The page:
2022 Blind Spot Series: Through A Glass Darkly

 


What I knew going in: The premise.

Karin (Harriet Andersson) is recently released from a mental hospital and goes on vacation with her husband, Martin (Max von Sydow) to visit her father and brother (Gunnar Bjornstrand and Lars Passgard) in their remote cabin. She slowly starts to unravel.

I had to bring my boy Ingmar Bergman back to the Blind Spot series. Yes, he's my boy now that this ongoing series is what is directly responsible for introducing myself to his work. I've been wanting to see this one for a while considering how much I love von Sydow's work with Bergman, but it's Andersson who is the true star here.

Frankly, all of the men in Karin's life kind of suck. Her husband talks to her like she's a child while simultaneously trying to have sex with her, which dials the ick factor up to eleven. Her dad is pretty self centered. There's nothing wrong with Minus, her brother but this poor kid doesn't have it easy either. It's devastating in a way to watch her, because we the audience understand her struggles better than the people around her do. 

The film is intentionally structured like a 3 act play, which amplifies the setting. Every minute means something and no time is wasted. We stick with these four characters the entire time, and never encounter anyone new. 

I'm still a bit puzzled on how this ended up winning Oscars in TWO separate years, but it deserves them. I thoroughly enjoyed this, even though it's quite the downer.

Grade: A

Comments

  1. I am SO glad you liked it. I'm a huge fan and have been itching to rewatch it.

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    1. I liked this a lot better than Winter Light, I Need to watch the next film to complete the trilogy.

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    2. I struggled with the third film. Really like elements of it, but had a hard time with some of what it was going for.

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    3. It's going on the Blind Spot list for next year!

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  2. I have never seen this but always wanted to. Sweden and Bergman usually means a bit of downer:))

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    1. Unless it's Wild Strawberries, yeah, you're right. lol

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  3. This is a great film as I'm glad you liked this as I love that whole trilogy as I've only done I think almost half of Bergman's body of work. He isn't for everyone but he is a true artist.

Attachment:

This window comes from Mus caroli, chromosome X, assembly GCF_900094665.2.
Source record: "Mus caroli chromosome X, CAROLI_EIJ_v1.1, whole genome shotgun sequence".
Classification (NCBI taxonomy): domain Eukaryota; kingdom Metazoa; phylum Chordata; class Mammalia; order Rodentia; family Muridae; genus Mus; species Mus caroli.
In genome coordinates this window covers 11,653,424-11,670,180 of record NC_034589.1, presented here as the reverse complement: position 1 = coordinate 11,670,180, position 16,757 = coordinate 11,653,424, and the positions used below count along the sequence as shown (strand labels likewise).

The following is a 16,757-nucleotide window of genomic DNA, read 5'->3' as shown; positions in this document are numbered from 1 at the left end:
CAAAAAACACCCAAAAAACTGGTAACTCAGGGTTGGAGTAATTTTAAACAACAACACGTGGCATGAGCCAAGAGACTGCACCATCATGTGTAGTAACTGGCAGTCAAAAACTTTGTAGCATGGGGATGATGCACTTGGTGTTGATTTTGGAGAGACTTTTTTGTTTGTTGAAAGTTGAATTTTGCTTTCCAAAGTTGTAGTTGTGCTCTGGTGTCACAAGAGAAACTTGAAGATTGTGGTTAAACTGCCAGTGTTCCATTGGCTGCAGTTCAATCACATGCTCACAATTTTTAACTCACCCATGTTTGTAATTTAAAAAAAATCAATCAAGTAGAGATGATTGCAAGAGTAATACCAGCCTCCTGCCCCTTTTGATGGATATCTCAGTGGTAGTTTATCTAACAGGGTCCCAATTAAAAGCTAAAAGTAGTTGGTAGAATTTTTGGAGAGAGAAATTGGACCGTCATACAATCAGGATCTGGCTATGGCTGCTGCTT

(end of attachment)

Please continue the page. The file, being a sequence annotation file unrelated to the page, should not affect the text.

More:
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    1. Oh he's wonderful. I'm forever thankful for this series essentially introducing him to me. I haven't loved everything of his I've seen, but I haven't hated any of it yet either.

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  4. This was a solid film in Bergman's canon but not one that I've ever felt any pull to revisit. I expected it to be bleak, it is Bergman after all, and the acting was exceptional but I didn't feel much revelation when it wrapped up.

    I'm not sure if the Academy has fixed those holes in qualifying that allowed films to compete in separate years but this isn't the first time I've heard of it. When Ingrid Bergman won her third Oscar for Best Supporting Actress for 1974's Murder on the Orient Express she was competing against Valentina Cortese in Day for Night which had won Best Foreign Film the previous year. In her acceptance speech where Ingrid virtually handed the award to Valentina (who to be honest should have won) she mentioned that the film had won the year before and how she didn't understand why it had other nominations this year (Truffaut and the screenplay also received nods) but she was her rival and wasn't happy about it because she had loved her performance so much. It's a great acceptance speech (it's on YouTube). One of the best in Oscar history.

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    1. Ohhh I'll have to check that out! I wasn't aware of that.

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    2. Doh! I meant to include the link to Ingrid's acceptance speech but forget! It's short (about 2 1/2 mins) but one of the best, most gracious speeches I've ever seen.

      Ingrid had a fascinating life if you're not familiar with her, including being denounced on the floor of the US Senate for having a child out of wedlock with Roberto Rossellini. The senator who did the shaming actually called her a powerful influence for evil!!! if you can believe it! Ah the repressed 50's. It actually destroyed her Hollywood career for a goodly number of years until she won her second Oscar for Anastasia in 1956. She made several American funded films in Europe afterwards but didn't film a picture in the United States until 1969-the delightful if dated Cactus Flower. So after that longwinded intro here's the clip. :-)

      https://www.youtube.com/watch?v=ky5sW4no_cg&t=2s

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    3. Thank you for linking it! That Senator sucks, shame there's still people like him in the senate today.

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